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Based in Israel, the United States and France, Gitai has produced an extraordinary, wide-ranging, and deeply personal body of work. In around 40 films, both in documentary and fiction form, Gitai has explored the layers of history in the Middle East and beyond through such themes as homeland and exile, religion, social control and utopia.
This all-new box set contains six previously released fiction films. Includes: DEVARIM (1995), YOM YOM (1998), KADOSH (1999), KIPPUR (2000), KEDMA (2002), and ALILA (2003).
DVD's also available individually.
"Israel's most internationally recognized filmmaker -- and its most controversial." - Robert Sklar, Film Comment
"Amos Gitai's most ambitious film to date...Handsomely photographed." - David Stratton, Variety
Devarim is Amos Gitai's debut narrative feature and the first installment in his renowned "City Trilogy" (concluded by 1998's Yom Yom and 1999's Kadosh), a remarkable trio of films each based in one of Israel's thriving metropolises. Making full use of a decade of documentary experience, Gitai transformed Ya'ackov Shabatai's audacious single-sentence cult novel "Zihron Devarim" into an intricate portrait of three disaffected Tel Aviv men and the city they call home.
Compulsive womanizer Cesar (Assi Dayan, the actor son of Israeli Defense Minster Moshe Dayan), inertia-bound pianist Israel (Amos Schub), and mamma's boy Goldman (Gitai) share friendship, fading youth and diminishing expectations. But when Goldman's father dies, their stagnant lives begin to transform. Israel is seduced by Ella, Cesar's lover and muse. Cesar clumsily reaches back into the relationship debris behind him in search of a meaningful connection. Goldman trades his suffocating family responsibilities for a wander through Tel Aviv's hot summer night. Whether paralyzed by self-doubt or giving in to self-indulgent hedonism, each man confronts a freedom they are not sure how to use.
Working for the first time with cinematographer Renato Berta, who often collaborated with Louis Malle and Jean-Luc Godard, Amos Gitai languorously chronicles the light, space and heat of Tel Aviv in sensuous long takes. Devarim's objective character detail and organically evolving narrative became the template for Gitai's subsequent City Trilogy films. A sharply drawn, moody portrait of Israel's "lost generation," Devarim seductively illustrates, as Cesar says, that in contemporary Tel Aviv, as in any modern city, "life's a bitch, but it's mesmerizing."Hide this content.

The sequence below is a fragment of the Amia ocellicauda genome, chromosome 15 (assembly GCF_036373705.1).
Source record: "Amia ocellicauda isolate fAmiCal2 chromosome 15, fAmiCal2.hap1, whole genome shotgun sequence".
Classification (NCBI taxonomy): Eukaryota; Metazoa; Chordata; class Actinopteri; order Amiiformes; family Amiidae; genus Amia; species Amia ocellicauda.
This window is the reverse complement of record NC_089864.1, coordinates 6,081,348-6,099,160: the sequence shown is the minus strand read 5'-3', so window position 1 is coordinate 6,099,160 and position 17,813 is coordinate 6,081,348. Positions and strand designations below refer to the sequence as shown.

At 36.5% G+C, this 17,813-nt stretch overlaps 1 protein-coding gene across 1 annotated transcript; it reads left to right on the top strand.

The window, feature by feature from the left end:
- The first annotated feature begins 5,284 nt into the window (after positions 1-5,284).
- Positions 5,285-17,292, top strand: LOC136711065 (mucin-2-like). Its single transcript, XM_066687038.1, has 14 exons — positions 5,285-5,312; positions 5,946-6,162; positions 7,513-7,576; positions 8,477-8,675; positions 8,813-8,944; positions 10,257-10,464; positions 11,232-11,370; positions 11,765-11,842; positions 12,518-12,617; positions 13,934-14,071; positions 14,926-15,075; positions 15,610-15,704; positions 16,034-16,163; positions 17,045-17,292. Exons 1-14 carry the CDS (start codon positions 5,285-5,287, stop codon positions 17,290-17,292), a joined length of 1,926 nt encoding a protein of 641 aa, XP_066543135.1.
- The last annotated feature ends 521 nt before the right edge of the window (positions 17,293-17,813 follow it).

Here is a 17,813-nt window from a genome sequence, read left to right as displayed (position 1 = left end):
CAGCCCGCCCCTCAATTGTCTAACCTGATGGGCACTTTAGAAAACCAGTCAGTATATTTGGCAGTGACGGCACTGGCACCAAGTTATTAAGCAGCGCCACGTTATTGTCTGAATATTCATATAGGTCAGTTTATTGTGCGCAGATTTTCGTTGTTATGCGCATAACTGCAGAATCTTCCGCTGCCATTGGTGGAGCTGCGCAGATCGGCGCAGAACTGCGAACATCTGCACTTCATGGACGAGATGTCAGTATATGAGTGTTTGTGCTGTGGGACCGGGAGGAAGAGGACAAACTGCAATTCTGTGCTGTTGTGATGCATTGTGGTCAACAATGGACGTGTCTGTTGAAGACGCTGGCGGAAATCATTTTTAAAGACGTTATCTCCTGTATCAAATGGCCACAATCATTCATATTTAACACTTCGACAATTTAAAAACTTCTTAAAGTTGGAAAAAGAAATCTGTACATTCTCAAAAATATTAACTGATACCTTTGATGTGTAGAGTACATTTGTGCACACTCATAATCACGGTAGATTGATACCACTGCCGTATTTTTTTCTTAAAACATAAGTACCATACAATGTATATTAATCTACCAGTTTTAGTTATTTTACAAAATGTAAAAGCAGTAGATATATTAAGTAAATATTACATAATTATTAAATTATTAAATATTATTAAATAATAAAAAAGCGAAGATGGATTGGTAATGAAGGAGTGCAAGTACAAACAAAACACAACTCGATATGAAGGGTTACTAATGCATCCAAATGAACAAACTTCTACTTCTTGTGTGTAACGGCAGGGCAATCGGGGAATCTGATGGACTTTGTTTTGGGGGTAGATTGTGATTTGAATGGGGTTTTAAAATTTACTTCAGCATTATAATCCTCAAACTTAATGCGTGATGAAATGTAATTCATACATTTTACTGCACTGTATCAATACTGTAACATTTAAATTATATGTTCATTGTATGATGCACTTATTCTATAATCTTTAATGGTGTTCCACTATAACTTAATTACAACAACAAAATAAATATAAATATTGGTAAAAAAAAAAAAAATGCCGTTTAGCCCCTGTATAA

In Yom Yom, the second film in Amos Gitai's (Devarim, Kadosh) celebrated "City Trilogy," Israel's preeminent writer-director weaves, "a darkly comic tale of characters driven by divided loyalties and neurotic inhibitions" (The Village Voice) in the mixed nationality Mediterranean port city of Haifa. Featuring a top-flight ensemble cast, including multiple Israeli Academy Award® winner Moshe Ivgy (Munich) and stage legend (and 20s UFA child star) Hanna Meron (M), Yom Yom is a film of unusual wit, grace and insight.
In spite of blood ties to both Haifa's Jewish and Arab populations, Moshe (Ivgy) leads a rootless existence. Grown weary of his impatient wife Didi (Keren Mor) and ambivalent about his needy young mistress Grisha (Natali Atiya), the only relationships Moshe doesn't complicate are with his devoted parents, Jewish Hanna (Meron) and Arab Yussuf, and with Jules (Juliano Mer), Moshe's ne'r-do-well childhood friend. But when Jules' real estate developer brother moves to buy a prized piece of property from the Arab side of the family, Moshe's divided ancestry is put to the test. As Moshe becomes entangled in the hidden connections between friend, wife, lover, parent, Arab and Jew, Yom Yom, "exploits the comedy of Moshe's predicament without robbing the character of his dignity" (The New York Times).
From boudoir to bakery to army barracks, "Gitai's genius," wrote The Village Voice "is to show the conflict infiltrating every encounter." Underneath its deadpan surface, Yom Yom is a film of incisiveness and energy that places an individual face on a city's divided identity, and reveals the heart beneath anonymous modern ennui.Hide this content.
Set in the Mea Sherim quarter of Jerusalem, an enclave of the ultra-Orthodox,
Kadosh explores a hermetic world almost never seen on the screen.
Here, for ten years, the pious Rivka (Yael Abecassis) has devoted herself
to her husband Meir (Yoram Hattab), but their marriage remains childless.
Presumed barren, she is rejected by her community, which prizes children
above all else. The story that follows relates the harrowing fate of Rivka,
and also here beloved sister Malka (Meital Barda), in love with a young
man who has fled the community to lead a secular life.
A huge box office hit in Europe, acclaimed at film festivals in Cannes, Toronto, New Delhi and Tokyo, Kadosh is both a powerful drama and an impassioned feminist polemic. As religious fundamentalism achieves new political significance in many countries around the world, the questions at the heart of Gitai's compelling drama resonate far beyond the borders of Israel. Hide this content.